World literature – literature that circulates globally – has become synonymous with literature in English. A few non-Anglophone writers do make it into the canon, but by and large book reviews and university courses make creativity and thought not in English almost invisible. A consequence of this is that works that are not in English and do not circulate globally are seen as provincial, and not good enough to be considered ‘world literature’. “A key question is: whose world is this?” asks Mulosige project coordinator Francesca Orsini, professor emerita of Hindi and South Asian Literature at the School of Oriental and African Studies (SOAS), University of London in the United Kingdom. “Who decides what is and what is not ‘world literature’?” Orsini argues that current approaches deny the full richness of world literature. “What you end up with are Booker Prize winners and Nobel Prize winners in the canon,” she says. “But what about all the rest? World literature is much more than just a means to ‘represent’ a language or culture to a Western audience.”
The Mulosige project, supported by the European Research Council, sought to encourage new approaches to world literature by introducing a number of key concepts. The first was multilingualism. Works from North India, the Maghreb and the Horn of Africa were used as case studies. “Most if not all parts of the world are multilingual,” adds Orsini. “However, literature is often thought of in monolingual and national terms, i.e. Hindi literature, or German literature. All too often there is a hierarchy of languages, and they are pitched against each other in competition.” The project stressed the importance of local context, or what it called multilingual locals. In Morocco for example, literature in French and Arabic are often treated separately, as if they are not part of the same milieu. The project sought to bring back together (‘read together’) authors in both languages, to emphasise the importance of interconnections, and to see multilingualism as a richness and not a hindrance. “We also took a ground-up view,” notes Orsini. “We asked ourselves what world literature looks like from Delhi, or Fez, because where you are located will inevitably produce different views.” As an example, the project team found that the Cold War affected all literatures, but local literary interpretations varied significantly, and often crossed the divide between the two blocs. This was tied with shared experiences of colonialism and the emergence of the Third World as an identifiable entity.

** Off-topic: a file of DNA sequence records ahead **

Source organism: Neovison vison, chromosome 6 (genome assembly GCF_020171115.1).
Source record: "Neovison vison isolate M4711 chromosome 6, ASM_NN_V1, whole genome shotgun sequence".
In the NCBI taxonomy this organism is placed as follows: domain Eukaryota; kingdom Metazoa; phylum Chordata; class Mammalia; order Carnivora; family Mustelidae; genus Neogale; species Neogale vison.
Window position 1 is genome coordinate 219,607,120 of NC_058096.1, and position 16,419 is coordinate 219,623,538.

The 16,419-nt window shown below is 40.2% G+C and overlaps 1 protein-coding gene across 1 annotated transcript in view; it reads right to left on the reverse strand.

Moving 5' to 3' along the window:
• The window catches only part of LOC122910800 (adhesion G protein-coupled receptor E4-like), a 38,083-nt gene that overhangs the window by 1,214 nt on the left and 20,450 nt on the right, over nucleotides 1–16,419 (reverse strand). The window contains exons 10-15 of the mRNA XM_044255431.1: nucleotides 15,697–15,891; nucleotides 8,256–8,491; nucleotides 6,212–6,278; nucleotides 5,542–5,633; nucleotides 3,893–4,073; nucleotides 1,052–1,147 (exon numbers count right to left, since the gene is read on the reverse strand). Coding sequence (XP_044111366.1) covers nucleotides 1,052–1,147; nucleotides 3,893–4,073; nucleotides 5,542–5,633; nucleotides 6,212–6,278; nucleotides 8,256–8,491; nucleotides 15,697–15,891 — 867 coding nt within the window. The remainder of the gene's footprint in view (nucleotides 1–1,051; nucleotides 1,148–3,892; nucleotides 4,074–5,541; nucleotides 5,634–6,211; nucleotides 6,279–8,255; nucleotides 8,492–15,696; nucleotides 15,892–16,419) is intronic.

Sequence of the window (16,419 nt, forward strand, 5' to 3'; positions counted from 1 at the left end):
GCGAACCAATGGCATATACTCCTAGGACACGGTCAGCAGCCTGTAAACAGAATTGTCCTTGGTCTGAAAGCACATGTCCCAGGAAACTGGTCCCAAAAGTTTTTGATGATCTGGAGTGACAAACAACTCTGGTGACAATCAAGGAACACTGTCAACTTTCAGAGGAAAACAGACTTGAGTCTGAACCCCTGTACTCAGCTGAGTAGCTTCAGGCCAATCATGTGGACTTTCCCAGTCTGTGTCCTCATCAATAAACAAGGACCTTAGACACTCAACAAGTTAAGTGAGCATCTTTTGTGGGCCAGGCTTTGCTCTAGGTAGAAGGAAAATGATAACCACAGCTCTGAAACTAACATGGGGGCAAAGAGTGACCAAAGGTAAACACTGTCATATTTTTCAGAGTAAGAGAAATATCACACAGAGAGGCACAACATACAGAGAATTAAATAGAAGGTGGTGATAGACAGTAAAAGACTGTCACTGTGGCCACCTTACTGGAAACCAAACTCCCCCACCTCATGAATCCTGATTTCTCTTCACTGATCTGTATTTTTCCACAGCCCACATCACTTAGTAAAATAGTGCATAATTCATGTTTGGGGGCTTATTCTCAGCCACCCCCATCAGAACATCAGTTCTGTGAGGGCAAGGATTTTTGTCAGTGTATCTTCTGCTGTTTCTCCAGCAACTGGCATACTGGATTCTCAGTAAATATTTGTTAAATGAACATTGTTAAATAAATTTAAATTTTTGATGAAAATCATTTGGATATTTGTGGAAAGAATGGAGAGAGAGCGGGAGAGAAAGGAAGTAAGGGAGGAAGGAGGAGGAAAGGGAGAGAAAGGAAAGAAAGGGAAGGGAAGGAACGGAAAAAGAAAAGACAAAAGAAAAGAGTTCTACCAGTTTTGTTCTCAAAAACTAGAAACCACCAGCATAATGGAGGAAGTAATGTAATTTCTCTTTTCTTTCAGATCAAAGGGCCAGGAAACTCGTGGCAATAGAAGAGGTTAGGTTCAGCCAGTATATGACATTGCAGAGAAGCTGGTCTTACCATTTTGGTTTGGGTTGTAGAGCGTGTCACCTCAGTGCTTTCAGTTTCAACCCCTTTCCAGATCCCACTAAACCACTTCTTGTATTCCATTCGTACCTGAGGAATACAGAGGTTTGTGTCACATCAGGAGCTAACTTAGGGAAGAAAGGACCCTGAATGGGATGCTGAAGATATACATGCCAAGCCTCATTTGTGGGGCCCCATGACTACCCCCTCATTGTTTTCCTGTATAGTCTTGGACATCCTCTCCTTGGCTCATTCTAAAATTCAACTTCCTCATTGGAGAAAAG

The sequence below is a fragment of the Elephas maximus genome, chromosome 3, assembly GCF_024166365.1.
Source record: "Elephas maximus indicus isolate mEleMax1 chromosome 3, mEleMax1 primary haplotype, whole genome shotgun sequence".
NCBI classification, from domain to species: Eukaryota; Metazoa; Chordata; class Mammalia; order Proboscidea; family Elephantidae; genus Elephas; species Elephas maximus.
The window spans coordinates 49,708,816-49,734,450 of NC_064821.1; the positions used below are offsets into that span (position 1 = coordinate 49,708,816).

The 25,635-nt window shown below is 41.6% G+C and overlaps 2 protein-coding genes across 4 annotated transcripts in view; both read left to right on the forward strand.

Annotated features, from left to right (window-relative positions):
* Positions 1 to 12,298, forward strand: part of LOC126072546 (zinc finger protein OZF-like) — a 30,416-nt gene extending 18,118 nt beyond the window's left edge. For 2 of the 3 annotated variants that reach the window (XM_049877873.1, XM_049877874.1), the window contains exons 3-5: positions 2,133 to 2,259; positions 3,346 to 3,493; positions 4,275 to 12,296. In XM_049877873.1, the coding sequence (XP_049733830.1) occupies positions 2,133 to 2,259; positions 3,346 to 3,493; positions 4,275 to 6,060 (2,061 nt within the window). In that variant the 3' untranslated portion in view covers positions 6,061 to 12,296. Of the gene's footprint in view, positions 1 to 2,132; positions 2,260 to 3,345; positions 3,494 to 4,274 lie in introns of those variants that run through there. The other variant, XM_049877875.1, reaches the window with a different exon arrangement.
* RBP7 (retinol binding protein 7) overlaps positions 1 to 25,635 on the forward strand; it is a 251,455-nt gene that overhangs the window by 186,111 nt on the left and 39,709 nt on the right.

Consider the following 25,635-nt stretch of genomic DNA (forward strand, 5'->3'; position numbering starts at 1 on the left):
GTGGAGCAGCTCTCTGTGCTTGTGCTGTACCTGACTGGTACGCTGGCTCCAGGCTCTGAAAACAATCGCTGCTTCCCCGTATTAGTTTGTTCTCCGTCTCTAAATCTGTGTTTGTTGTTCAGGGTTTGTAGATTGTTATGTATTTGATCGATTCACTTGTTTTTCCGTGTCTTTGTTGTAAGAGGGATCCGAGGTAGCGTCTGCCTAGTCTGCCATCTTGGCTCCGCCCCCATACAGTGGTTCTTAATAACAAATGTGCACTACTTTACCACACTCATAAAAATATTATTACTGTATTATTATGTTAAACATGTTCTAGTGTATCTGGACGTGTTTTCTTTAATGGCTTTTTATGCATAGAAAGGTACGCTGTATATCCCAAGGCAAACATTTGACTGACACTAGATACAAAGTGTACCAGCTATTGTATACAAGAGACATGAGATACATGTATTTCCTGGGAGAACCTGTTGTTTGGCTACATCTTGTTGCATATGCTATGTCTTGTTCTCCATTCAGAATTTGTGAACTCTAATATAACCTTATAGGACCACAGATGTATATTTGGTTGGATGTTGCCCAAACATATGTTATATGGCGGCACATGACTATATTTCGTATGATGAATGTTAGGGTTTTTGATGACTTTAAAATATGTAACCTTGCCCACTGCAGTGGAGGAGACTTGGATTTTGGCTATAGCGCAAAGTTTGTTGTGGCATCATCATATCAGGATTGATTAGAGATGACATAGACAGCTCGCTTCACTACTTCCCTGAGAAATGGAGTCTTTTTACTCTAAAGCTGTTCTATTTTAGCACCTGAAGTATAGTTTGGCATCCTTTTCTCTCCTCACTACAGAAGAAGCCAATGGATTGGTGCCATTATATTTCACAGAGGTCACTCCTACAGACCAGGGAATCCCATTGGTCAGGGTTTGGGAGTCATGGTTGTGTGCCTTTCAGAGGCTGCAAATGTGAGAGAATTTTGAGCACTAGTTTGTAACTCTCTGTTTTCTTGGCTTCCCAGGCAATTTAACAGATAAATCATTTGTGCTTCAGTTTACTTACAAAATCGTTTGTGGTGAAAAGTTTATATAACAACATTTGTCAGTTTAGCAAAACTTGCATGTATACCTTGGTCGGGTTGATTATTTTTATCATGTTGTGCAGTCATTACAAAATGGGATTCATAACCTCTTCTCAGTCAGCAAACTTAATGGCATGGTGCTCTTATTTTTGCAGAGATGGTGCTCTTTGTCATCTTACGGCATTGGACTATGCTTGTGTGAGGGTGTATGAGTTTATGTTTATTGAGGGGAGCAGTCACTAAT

A world of reading
Through seminars and workshops, the project has brought these key concepts into academic discussions. “We hope to influence the way world literature is taught and promote approaches that highlight local and regional perspectives of ‘world’ and comparative literature,” she explains. The project also hopes to have an influence beyond academia. An accessible digital archive containing not only teaching modules but also translations and podcasts has been developed. A central thread through all these resources is the importance of multilingualism in literary traditions, and of local contexts in world trends. “London for example is home to over 300 languages, and we can hear and see these languages expressed through stories, poetry, songs and books,” says Orsini. “At a recent festival, we heard London poets reciting in Somali, Hindi, Chinese etc. With translations, we can explore so much more than if we just stick to what usually gets reviewed and promoted."
Mulosige, literature, multilingualism, Anglophone, Western, Hindi, Maghreb, Africa